Four years ago I read the book LEAN IN, Women, Work and the Will to Lead, written by Sheryl Sandberg, the Chief Operating Officer of Facebook. This book touched me so deeply. There were so many “yes” moments. When I googled more about the book I found out that the global initiative Lean In was on a rise. Lean In is community of women who meet in circles to deal with their biggest challenges together. And with my former colleague, we started our first Lean In circle in Kosice. Later, we inspired others to found new ones. I created a network to keep us together, that was noticed and appreciated by the Lean In programme management, who offered me the opportunity to become a network leader in Slovakia. Soon after that, I was invited to San Francisco to meet with other 120 leaders from around the world and as a part of the conference, we spent dinner at Sheryl’s house and met her in person. The whole program aims to help women achieve their full potential. Whether by removing internal or external barriers, we support women at work by educating them, building new circles and assisting companies with creating inclusive working environments. Currently there are 32 circles in Slovakia and 50 thousands globally.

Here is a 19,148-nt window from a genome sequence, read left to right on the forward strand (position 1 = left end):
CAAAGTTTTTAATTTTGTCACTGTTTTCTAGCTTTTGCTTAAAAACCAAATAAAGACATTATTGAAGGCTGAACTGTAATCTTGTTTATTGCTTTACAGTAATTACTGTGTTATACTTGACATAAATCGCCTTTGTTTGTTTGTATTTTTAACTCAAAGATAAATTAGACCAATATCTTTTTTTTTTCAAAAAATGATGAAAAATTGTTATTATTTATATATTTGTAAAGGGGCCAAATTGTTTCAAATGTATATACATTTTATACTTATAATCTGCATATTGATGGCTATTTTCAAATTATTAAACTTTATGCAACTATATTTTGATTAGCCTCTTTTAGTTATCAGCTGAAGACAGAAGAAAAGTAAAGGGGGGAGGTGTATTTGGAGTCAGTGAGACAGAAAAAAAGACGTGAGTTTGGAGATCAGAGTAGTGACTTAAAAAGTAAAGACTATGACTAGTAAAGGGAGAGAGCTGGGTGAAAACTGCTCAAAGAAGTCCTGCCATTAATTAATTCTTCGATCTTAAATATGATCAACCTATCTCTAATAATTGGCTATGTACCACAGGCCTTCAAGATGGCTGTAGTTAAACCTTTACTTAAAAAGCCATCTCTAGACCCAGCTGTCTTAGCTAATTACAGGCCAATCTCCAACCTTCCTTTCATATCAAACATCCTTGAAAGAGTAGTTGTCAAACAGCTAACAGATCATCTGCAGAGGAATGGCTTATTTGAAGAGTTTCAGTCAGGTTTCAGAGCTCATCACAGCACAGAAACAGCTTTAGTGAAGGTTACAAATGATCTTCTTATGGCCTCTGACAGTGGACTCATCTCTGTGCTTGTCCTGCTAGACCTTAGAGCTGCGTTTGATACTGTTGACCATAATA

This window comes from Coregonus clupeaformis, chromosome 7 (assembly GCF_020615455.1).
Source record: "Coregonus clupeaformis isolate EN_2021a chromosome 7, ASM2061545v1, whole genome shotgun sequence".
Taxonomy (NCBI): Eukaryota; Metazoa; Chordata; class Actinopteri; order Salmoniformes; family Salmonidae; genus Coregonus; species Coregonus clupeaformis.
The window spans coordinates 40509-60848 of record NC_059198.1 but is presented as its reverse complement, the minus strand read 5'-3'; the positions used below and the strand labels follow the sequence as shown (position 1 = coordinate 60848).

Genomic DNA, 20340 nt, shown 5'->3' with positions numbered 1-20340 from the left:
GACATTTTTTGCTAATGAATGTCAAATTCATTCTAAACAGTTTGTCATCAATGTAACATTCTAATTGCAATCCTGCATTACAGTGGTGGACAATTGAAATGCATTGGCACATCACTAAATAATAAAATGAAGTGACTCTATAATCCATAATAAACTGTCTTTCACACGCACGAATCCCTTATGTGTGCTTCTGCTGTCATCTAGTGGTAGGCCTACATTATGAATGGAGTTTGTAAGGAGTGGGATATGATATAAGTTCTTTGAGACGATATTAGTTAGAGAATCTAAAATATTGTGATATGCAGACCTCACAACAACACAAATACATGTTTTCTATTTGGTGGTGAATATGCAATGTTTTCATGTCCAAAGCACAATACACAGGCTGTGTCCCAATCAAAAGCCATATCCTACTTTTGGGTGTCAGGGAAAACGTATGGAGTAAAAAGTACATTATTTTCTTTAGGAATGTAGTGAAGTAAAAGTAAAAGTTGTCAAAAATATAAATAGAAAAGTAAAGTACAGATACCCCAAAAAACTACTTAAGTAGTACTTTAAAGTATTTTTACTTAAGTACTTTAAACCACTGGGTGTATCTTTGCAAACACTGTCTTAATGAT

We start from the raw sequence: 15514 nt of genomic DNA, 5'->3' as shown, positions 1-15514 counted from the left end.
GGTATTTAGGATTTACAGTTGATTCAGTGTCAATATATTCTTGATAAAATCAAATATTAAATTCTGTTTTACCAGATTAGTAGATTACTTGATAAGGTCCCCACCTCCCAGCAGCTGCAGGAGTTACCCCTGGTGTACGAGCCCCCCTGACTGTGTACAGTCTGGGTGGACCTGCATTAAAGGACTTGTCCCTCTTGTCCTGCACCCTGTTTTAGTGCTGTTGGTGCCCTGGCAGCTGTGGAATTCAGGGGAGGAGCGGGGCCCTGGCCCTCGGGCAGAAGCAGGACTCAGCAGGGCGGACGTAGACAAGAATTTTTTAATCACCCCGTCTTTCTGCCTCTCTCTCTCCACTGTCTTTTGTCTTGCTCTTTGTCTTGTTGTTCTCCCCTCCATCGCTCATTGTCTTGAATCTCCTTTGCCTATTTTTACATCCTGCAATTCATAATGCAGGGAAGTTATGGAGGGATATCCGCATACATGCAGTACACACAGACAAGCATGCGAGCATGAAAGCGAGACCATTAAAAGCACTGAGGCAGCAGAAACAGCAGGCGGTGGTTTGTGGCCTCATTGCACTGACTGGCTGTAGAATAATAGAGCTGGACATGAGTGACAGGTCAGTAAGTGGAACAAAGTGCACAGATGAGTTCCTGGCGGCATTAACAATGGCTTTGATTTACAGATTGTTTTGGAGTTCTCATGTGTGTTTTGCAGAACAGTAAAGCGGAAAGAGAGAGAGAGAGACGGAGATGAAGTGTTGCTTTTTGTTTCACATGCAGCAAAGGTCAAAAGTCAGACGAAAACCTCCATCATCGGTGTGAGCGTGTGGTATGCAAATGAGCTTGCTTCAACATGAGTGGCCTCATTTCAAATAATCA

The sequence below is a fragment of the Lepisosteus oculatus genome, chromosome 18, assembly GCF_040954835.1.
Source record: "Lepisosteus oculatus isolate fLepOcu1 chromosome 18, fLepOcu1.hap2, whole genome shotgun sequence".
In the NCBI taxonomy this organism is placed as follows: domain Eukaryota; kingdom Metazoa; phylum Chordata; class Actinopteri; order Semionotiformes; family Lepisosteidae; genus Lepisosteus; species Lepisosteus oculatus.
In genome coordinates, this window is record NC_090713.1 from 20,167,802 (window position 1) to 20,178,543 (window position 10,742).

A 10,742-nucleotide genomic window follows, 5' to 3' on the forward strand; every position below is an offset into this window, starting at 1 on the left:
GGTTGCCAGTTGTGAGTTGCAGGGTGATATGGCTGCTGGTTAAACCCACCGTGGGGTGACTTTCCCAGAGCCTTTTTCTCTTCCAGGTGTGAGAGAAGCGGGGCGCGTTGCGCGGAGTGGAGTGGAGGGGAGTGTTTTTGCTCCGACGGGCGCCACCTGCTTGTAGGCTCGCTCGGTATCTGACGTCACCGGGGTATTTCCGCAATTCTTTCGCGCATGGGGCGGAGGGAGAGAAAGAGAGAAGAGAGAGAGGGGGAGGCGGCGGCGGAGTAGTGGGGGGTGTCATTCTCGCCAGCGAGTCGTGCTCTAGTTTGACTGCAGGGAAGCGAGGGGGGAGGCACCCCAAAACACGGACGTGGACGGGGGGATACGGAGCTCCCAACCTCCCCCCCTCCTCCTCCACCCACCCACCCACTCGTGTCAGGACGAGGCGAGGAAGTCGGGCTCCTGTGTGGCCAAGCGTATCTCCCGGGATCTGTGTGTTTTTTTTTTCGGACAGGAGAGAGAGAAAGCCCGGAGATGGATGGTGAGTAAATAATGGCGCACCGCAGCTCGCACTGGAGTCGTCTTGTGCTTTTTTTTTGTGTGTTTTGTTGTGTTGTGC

You are also the co-founder and managing director of Algoritmus (former Selfactory), that’s been helping people hungry to gain new skills and experience for 2 years. What led you to found this initiative?
For the third year I work as a Google Certified Trainer (specializing on Digital Security) and have already trained more than 1000 Slovaks in various digital skills, soft-skills or diversity and inclusion related topics.
With the former co-founder, who was a full stack developer we started working on websites with interns, providing them their first working experience. We continue in these internships beside training programs. The reason behind this was very natural. I wanted to do more than write a book to help women or generally people to work in Tech, even if they missed the opportunity to study computer science.